Valerie Worth is a long-time favourite American poet who wrote slender thoughtful poems like little cobwebs on the page: All The Small Poems and Fourteen More (Sunburst). You can stop and admire the glistening threads or see through to the marvellous elsewhere.
W is for (Nancy) Williard
Nancy Williard’s A Visit to William Blake’s Inn: Poems for Innocent and Experienced Travellers (Voyager Books) imagines an inn run by poet, William Blake, famous for his ‘Tyger, tiger, burning bright,/ In the forests of the night’ poem. Each poem is plump with magical and mysterious detail that is a tiny bit in debt to poems from the past.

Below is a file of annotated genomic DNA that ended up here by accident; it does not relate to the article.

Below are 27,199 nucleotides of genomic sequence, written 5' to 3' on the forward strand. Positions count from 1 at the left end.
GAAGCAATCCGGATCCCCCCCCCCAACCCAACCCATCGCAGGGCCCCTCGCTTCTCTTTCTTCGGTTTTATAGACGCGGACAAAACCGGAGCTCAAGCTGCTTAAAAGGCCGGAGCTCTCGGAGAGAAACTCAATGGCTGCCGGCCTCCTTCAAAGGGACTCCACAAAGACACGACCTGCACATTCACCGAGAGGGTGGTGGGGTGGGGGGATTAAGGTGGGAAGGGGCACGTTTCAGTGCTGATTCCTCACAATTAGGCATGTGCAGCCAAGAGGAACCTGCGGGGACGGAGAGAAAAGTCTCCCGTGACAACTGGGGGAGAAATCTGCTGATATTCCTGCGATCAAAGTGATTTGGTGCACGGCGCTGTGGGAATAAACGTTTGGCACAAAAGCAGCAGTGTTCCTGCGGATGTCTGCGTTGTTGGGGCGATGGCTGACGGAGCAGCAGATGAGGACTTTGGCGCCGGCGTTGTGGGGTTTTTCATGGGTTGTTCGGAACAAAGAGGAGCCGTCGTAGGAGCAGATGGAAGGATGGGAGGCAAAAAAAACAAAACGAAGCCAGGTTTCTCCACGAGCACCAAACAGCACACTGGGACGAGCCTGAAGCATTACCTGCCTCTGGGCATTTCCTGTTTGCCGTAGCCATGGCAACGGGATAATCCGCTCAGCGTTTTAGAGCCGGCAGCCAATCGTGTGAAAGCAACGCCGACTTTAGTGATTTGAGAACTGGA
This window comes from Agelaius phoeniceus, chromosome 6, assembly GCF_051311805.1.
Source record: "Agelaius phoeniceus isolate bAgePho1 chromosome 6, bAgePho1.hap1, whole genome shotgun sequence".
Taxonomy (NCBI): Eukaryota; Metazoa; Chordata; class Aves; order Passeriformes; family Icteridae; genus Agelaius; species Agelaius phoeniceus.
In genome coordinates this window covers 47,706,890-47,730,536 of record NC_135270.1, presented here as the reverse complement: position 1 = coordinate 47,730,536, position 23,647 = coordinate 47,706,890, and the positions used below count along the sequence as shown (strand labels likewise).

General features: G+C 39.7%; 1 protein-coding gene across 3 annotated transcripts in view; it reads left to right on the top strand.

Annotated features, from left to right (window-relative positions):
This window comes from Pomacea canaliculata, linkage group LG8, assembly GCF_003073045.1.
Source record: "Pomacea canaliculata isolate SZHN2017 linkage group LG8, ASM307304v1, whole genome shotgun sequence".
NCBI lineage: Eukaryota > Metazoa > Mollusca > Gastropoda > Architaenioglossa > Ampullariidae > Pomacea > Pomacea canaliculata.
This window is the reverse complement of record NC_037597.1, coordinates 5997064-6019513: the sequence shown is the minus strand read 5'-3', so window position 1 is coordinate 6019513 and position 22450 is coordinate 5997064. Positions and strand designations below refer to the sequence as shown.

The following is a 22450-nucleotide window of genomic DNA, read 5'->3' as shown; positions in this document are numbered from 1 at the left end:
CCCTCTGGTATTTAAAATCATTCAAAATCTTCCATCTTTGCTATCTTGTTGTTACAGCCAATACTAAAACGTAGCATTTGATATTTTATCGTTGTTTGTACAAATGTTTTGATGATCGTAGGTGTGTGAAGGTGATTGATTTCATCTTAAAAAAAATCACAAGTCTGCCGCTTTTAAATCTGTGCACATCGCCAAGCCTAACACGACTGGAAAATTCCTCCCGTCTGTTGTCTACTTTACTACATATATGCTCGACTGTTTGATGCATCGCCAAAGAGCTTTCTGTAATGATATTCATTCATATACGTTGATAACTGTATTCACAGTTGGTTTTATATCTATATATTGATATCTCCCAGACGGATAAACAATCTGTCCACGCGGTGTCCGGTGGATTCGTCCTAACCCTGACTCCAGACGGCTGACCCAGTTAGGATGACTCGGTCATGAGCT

X is for (NZ Poetry) Box
My blog, NZ Poetry Box for children’s poetry news, reviews and poetry challenges, and a continuing anthology of poems by children. This year, I post a challenge on the first of the month and poems on the last day of the month.
Y is for Young (Poets)
Young Poets in Christchurch have had the chance to be inspired by James Norcliffe. He has gathered his poems together in Packing a Bag for Mars (Clerestory Press) – along with some very tempting poetry challenges.
Z is for (A Treasury of New) Zealand (Poetry)
You can find A Treasury of New Zealand Poetry for Children (Random House), the anthology I edited, in libraries – and Penguin Random House have just confirmed a reprint of the paperback edition of the Treasury in November 2017. You might also find yourself tracking down the poets’ own books in our well-stocked libraries or in the dark and exciting corners of second-hand bookshops. I myself am still on the hunt for a copy of Joy’s Pawprints in the Butter (mentioned above) with its gorgeous illustrations by children.